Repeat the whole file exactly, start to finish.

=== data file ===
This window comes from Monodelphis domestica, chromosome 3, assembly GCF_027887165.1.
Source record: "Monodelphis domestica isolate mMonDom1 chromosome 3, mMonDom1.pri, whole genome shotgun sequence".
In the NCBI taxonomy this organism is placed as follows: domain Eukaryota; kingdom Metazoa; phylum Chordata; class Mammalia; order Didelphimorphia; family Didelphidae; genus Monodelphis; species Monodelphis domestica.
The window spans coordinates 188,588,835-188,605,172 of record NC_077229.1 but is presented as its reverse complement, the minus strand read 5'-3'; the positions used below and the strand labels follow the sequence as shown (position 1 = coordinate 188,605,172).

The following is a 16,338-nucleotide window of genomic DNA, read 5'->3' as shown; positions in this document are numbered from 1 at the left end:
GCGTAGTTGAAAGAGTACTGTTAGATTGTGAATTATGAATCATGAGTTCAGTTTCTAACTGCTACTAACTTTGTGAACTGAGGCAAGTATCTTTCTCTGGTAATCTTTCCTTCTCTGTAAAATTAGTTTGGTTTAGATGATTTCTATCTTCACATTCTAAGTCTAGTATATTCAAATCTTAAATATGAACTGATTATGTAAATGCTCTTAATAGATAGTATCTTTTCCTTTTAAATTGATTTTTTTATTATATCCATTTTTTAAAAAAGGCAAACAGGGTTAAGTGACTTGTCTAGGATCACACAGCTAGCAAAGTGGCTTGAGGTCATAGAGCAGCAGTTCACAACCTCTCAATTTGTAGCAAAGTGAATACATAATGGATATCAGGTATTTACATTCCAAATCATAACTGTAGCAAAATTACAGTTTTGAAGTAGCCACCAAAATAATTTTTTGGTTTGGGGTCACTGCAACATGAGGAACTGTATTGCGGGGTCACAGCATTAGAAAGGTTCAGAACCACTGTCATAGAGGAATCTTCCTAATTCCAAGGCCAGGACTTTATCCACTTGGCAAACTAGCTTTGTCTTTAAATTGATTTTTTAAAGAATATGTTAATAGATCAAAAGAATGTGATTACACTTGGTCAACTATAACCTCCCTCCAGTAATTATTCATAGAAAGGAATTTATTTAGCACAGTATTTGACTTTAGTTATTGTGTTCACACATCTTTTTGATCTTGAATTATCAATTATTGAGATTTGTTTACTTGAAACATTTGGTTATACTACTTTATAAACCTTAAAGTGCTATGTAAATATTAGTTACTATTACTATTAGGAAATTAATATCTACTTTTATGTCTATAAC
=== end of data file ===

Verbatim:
This window comes from Monodelphis domestica, chromosome 3, assembly GCF_027887165.1.
Source record: "Monodelphis domestica isolate mMonDom1 chromosome 3, mMonDom1.pri, whole genome shotgun sequence".
In the NCBI taxonomy this organism is placed as follows: domain Eukaryota; kingdom Metazoa; phylum Chordata; class Mammalia; order Didelphimorphia; family Didelphidae; genus Monodelphis; species Monodelphis domestica.
The window spans coordinates 188,588,835-188,605,172 of record NC_077229.1 but is presented as its reverse complement, the minus strand read 5'-3'; the positions used below and the strand labels follow the sequence as shown (position 1 = coordinate 188,605,172).

The following is a 16,338-nucleotide window of genomic DNA, read 5'->3' as shown; positions in this document are numbered from 1 at the left end:
GCGTAGTTGAAAGAGTACTGTTAGATTGTGAATTATGAATCATGAGTTCAGTTTCTAACTGCTACTAACTTTGTGAACTGAGGCAAGTATCTTTCTCTGGTAATCTTTCCTTCTCTGTAAAATTAGTTTGGTTTAGATGATTTCTATCTTCACATTCTAAGTCTAGTATATTCAAATCTTAAATATGAACTGATTATGTAAATGCTCTTAATAGATAGTATCTTTTCCTTTTAAATTGATTTTTTTATTATATCCATTTTTTAAAAAAGGCAAACAGGGTTAAGTGACTTGTCTAGGATCACACAGCTAGCAAAGTGGCTTGAGGTCATAGAGCAGCAGTTCACAACCTCTCAATTTGTAGCAAAGTGAATACATAATGGATATCAGGTATTTACATTCCAAATCATAACTGTAGCAAAATTACAGTTTTGAAGTAGCCACCAAAATAATTTTTTGGTTTGGGGTCACTGCAACATGAGGAACTGTATTGCGGGGTCACAGCATTAGAAAGGTTCAGAACCACTGTCATAGAGGAATCTTCCTAATTCCAAGGCCAGGACTTTATCCACTTGGCAAACTAGCTTTGTCTTTAAATTGATTTTTTAAAGAATATGTTAATAGATCAAAAGAATGTGATTACACTTGGTCAACTATAACCTCCCTCCAGTAATTATTCATAGAAAGGAATTTATTTAGCACAGTATTTGACTTTAGTTATTGTGTTCACACATCTTTTTGATCTTGAATTATCAATTATTGAGATTTGTTTACTTGAAACATTTGGTTATACTACTTTATAAACCTTAAAGTGCTATGTAAATATTAGTTACTATTACTATTAGGAAATTAATATCTACTTTTATGTCTATAAC